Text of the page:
Friday, July 13, 2012

How To Make Homemade Yogurt in a Rice Cooker

My First Batch Of Homemade Yogurt With Fruit
Do you like rich, creamy yogurt and want to control the ingredients and flavor, plus have the satisfaction of learning to do it yourself? Learning to make yogurt at home is easy and you do not need a yogurt maker or any special equipment. The process of making yogurt involves adding special bacterias to milk that turn the milk sugars (lactose) into lactic acid. The lactic acid then acts on the milk proteins, producing the characteristic thickness and tang of traditional yogurt. Most commercial yogurts have thickeners and additives, such as gelatin, so your first batch of homemade yogurt will be thinner than store bought, although using advanced techniques, you can achieve a thick homemade variety. First, let's go over the basics. As a disclaimer, I am no expert, and I only have 5 batches under my belt; however, I found it very easy to make and plan to buy a yogurt maker to do it more ofter.
Starter Cultures from New England Cheesemaking

What you need to get started:
-rice cooker or double boiler
-food thermometer
-milk (higher fat content milk makes a thicker, richer yogurt)
-yogurt starter culture
-storage containers

The best place to get your starter culture is online. I used the creamy variety from New England for my first batch. You can use store bought yogurt, but I had no luck with FAGE, Yoplait, or Stonyfield farms. I don't think they had enough of the live cultures to ferment at the same rate as the specialty yogurt culture, plus it is hard to find plain, unflavored yogurt. I used strawberry and vanilla flavors to try and start a batch and the end product tasted very "off". My batches with the specialty freeze dried cultures turned out fabulous. Now that you have all your equipment, what is the process?

1) Wash and sanitize all equipment. Fill a sink with water and add 1/4 cup regular chlorine bleach. Dip your whisk, saucepan, the interior of the rice cooker, thermometer, and storage containers in the solution for 1 minute and then let dry. This is to make sure only the "good" bacteria populate your milk.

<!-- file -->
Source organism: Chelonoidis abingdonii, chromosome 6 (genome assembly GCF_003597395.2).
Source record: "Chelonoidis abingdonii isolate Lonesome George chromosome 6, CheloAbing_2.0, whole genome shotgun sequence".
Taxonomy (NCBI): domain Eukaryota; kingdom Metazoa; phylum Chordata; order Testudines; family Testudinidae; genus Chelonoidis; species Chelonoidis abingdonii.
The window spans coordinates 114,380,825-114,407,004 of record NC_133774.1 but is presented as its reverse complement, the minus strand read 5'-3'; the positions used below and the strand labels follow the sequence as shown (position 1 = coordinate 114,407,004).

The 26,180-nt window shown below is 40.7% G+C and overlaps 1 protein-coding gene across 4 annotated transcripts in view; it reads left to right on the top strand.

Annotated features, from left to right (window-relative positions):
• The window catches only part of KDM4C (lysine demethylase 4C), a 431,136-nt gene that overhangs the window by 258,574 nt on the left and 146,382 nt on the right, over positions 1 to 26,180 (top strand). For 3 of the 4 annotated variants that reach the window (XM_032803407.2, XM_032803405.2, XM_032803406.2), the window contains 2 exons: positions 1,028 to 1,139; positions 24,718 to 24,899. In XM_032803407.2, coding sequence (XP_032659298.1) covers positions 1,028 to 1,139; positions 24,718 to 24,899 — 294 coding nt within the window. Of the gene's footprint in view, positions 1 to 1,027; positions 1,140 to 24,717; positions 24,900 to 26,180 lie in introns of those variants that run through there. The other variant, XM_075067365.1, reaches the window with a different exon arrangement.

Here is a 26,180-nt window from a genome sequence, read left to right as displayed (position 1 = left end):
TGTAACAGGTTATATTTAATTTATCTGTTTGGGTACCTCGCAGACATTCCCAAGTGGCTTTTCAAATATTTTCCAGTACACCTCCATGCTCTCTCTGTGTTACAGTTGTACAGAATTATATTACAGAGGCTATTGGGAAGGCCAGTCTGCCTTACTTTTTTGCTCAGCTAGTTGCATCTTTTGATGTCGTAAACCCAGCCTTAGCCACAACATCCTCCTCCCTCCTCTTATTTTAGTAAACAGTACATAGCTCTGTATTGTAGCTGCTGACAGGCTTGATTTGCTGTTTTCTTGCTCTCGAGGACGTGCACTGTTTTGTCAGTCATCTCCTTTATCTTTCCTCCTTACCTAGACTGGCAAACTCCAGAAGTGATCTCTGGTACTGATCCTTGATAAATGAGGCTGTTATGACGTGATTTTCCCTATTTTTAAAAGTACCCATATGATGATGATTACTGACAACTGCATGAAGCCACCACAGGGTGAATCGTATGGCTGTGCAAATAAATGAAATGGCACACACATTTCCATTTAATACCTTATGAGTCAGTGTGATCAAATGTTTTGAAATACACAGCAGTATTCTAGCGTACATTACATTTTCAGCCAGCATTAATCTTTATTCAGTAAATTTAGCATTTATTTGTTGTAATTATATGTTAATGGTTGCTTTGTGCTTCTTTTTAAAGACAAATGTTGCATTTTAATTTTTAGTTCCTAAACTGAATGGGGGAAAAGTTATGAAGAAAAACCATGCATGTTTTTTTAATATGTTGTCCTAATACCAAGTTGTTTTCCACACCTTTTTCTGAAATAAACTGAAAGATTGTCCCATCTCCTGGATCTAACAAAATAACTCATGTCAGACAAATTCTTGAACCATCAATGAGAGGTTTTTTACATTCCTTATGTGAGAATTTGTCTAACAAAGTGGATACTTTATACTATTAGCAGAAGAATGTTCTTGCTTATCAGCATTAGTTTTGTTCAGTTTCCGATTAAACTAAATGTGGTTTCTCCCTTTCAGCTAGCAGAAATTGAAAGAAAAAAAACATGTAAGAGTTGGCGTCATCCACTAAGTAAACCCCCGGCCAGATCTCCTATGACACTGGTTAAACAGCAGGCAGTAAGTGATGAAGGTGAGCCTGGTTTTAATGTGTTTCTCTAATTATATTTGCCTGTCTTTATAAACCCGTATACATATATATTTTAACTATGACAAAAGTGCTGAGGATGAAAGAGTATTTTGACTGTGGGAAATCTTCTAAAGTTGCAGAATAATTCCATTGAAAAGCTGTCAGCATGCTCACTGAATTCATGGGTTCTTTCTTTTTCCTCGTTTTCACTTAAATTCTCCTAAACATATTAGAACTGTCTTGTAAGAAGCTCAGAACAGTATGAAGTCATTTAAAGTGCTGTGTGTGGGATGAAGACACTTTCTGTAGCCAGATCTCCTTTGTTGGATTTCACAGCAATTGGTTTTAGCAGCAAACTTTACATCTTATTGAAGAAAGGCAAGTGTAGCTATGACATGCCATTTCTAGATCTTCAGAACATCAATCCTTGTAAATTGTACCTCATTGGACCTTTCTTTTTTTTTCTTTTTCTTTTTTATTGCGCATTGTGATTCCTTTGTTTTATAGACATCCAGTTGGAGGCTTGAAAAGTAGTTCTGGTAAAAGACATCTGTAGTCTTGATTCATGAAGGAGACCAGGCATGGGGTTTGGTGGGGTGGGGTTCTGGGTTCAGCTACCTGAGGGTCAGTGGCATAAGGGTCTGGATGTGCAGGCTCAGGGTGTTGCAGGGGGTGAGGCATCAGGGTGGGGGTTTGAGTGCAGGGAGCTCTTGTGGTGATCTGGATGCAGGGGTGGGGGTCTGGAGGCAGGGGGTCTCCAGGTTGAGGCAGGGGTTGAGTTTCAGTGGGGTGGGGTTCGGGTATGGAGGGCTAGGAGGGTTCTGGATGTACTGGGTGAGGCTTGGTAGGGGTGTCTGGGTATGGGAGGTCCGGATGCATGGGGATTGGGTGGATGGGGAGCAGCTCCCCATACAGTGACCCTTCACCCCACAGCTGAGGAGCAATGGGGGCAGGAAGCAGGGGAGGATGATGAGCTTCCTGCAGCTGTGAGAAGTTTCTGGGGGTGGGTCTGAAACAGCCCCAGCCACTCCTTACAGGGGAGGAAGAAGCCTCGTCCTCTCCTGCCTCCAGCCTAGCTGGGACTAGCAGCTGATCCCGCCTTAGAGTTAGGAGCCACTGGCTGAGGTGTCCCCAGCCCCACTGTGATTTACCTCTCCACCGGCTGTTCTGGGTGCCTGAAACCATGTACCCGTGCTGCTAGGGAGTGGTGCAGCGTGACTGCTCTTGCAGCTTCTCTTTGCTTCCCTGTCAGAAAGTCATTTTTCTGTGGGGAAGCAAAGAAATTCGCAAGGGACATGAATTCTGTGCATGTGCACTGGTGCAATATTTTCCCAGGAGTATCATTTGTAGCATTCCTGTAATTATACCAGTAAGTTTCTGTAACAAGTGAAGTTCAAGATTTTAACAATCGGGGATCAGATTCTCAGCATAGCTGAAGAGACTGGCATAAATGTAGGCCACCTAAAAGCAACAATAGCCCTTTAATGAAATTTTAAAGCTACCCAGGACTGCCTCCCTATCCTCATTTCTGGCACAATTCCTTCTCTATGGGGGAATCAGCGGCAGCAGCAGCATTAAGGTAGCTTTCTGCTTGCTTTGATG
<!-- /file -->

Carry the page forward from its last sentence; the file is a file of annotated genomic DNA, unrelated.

2) Use whole, pasteurized, cow milk for your first batch. Low fat and goat milk can be tricky. Pour your milk into the saucepan and insert the food thermometer. Heat on Med until the milk reaches 180 degrees F. Turn down the temp and hold at 180 for 20 minutes. Be careful not to scald the milk.

3) After 20 minutes, let the milk cool to 110 degrees F.

4) Transfer the milk to a double boiler or rice cooker (turned off).

5) Add the yogurt bacterial culture. It is important to wait until the milk is cool to add the culture. The bacteria will not survive high heat and your product will not ferment. Stir the culture vigorously with a hand whisk.

6) You want to keep the yogurt between 90-110 degrees for 7-8 hours for it to ferment. The easiest way to do this is to keep it on the stove top in a double boiler on low, in a rice cooker in the WARM setting, or use a yogurt making appliance.

7) If you use the rice cooker, the WARM setting will exceed 110 degrees. You will need to monitor the yogurt and turn the appliance on and off to maintain the target temperature. I found that 30 mins on and 30 mins off worked well.

8) After 7 hours, you should have a thick, tangy yogurt, similar in consistency to ranch dressing. It will not be as thick as store bought. You can now add sweeteners, flavors, or seasonings and store. Save 1 cup of your first batch with no additives to use as a starter for the next batch. Use your starter within 1 week. Make sure to add all thickeners, flavors, and additives after incubating the yogurt, it can affect the texture and impart an unpleasant graininess if added too soon.

I added some Greek seasoning to one batch to make a savory yogurt salad dressing. The other batches I added sweetener and vanilla butter baking emulsion to make an awesome sweet vanilla yogurt. Finally, some I kept plain and mixed it with vanilla and chocolate whey protein powders to make drinkable high protein smoothies.

-Use higher fat milk or part heavy cream.
-Add dry, powdered, non-fat milk or a can of evaporated milk to your batch BEFORE the initial cooking; this is the one additive you add in the beginning.
-Strain the finished yogurt through cheesecloth to remove some liquid.
-Use gelatin or pectin (fruit derived thickener) after cooking. Add thickeners in small amounts slowly, or you will end up with yogurt jello or jam. Gelatin is an animal product, pectin is from fruit and used to make jam and jelly.